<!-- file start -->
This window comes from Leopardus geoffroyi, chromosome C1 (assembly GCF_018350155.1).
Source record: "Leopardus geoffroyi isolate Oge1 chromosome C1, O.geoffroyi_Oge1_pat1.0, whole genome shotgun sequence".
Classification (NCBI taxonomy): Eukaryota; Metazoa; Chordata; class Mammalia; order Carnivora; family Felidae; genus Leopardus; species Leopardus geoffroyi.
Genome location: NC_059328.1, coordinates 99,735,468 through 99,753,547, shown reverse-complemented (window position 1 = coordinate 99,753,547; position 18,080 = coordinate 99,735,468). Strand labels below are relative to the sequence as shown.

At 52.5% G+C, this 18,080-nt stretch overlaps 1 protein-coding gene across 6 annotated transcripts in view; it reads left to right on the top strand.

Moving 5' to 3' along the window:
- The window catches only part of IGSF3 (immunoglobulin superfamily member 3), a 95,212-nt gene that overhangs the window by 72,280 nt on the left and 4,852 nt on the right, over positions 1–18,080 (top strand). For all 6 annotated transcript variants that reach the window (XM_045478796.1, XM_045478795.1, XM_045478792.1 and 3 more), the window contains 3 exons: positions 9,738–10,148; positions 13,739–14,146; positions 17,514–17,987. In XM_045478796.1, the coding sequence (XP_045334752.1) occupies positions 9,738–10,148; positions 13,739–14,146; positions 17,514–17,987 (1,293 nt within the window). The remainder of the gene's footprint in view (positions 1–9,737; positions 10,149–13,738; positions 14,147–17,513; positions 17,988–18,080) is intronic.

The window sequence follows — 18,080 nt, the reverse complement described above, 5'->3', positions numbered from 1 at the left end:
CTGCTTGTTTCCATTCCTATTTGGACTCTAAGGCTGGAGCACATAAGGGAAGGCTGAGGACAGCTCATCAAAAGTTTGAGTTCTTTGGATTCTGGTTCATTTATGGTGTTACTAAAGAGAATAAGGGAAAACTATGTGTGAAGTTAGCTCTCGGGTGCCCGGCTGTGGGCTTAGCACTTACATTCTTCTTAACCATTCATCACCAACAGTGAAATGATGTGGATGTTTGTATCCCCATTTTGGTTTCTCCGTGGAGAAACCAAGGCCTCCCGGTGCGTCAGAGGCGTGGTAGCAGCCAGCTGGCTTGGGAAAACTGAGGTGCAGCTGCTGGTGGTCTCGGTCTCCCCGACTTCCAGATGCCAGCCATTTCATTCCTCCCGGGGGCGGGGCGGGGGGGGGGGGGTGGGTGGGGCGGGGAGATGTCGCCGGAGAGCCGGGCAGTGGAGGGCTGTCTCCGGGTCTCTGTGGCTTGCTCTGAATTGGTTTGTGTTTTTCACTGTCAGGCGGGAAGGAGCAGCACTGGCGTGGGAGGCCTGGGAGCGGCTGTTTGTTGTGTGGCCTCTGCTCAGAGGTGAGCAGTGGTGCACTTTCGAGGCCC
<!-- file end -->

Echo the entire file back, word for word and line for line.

This window comes from Leopardus geoffroyi, chromosome C1 (assembly GCF_018350155.1).
Source record: "Leopardus geoffroyi isolate Oge1 chromosome C1, O.geoffroyi_Oge1_pat1.0, whole genome shotgun sequence".
Classification (NCBI taxonomy): Eukaryota; Metazoa; Chordata; class Mammalia; order Carnivora; family Felidae; genus Leopardus; species Leopardus geoffroyi.
Genome location: NC_059328.1, coordinates 99,735,468 through 99,753,547, shown reverse-complemented (window position 1 = coordinate 99,753,547; position 18,080 = coordinate 99,735,468). Strand labels below are relative to the sequence as shown.

At 52.5% G+C, this 18,080-nt stretch overlaps 1 protein-coding gene across 6 annotated transcripts in view; it reads left to right on the top strand.

Moving 5' to 3' along the window:
- The window catches only part of IGSF3 (immunoglobulin superfamily member 3), a 95,212-nt gene that overhangs the window by 72,280 nt on the left and 4,852 nt on the right, over positions 1–18,080 (top strand). For all 6 annotated transcript variants that reach the window (XM_045478796.1, XM_045478795.1, XM_045478792.1 and 3 more), the window contains 3 exons: positions 9,738–10,148; positions 13,739–14,146; positions 17,514–17,987. In XM_045478796.1, the coding sequence (XP_045334752.1) occupies positions 9,738–10,148; positions 13,739–14,146; positions 17,514–17,987 (1,293 nt within the window). The remainder of the gene's footprint in view (positions 1–9,737; positions 10,149–13,738; positions 14,147–17,513; positions 17,988–18,080) is intronic.

The window sequence follows — 18,080 nt, the reverse complement described above, 5'->3', positions numbered from 1 at the left end:
CTGCTTGTTTCCATTCCTATTTGGACTCTAAGGCTGGAGCACATAAGGGAAGGCTGAGGACAGCTCATCAAAAGTTTGAGTTCTTTGGATTCTGGTTCATTTATGGTGTTACTAAAGAGAATAAGGGAAAACTATGTGTGAAGTTAGCTCTCGGGTGCCCGGCTGTGGGCTTAGCACTTACATTCTTCTTAACCATTCATCACCAACAGTGAAATGATGTGGATGTTTGTATCCCCATTTTGGTTTCTCCGTGGAGAAACCAAGGCCTCCCGGTGCGTCAGAGGCGTGGTAGCAGCCAGCTGGCTTGGGAAAACTGAGGTGCAGCTGCTGGTGGTCTCGGTCTCCCCGACTTCCAGATGCCAGCCATTTCATTCCTCCCGGGGGCGGGGCGGGGGGGGGGGGGTGGGTGGGGCGGGGAGATGTCGCCGGAGAGCCGGGCAGTGGAGGGCTGTCTCCGGGTCTCTGTGGCTTGCTCTGAATTGGTTTGTGTTTTTCACTGTCAGGCGGGAAGGAGCAGCACTGGCGTGGGAGGCCTGGGAGCGGCTGTTTGTTGTGTGGCCTCTGCTCAGAGGTGAGCAGTGGTGCACTTTCGAGGCCC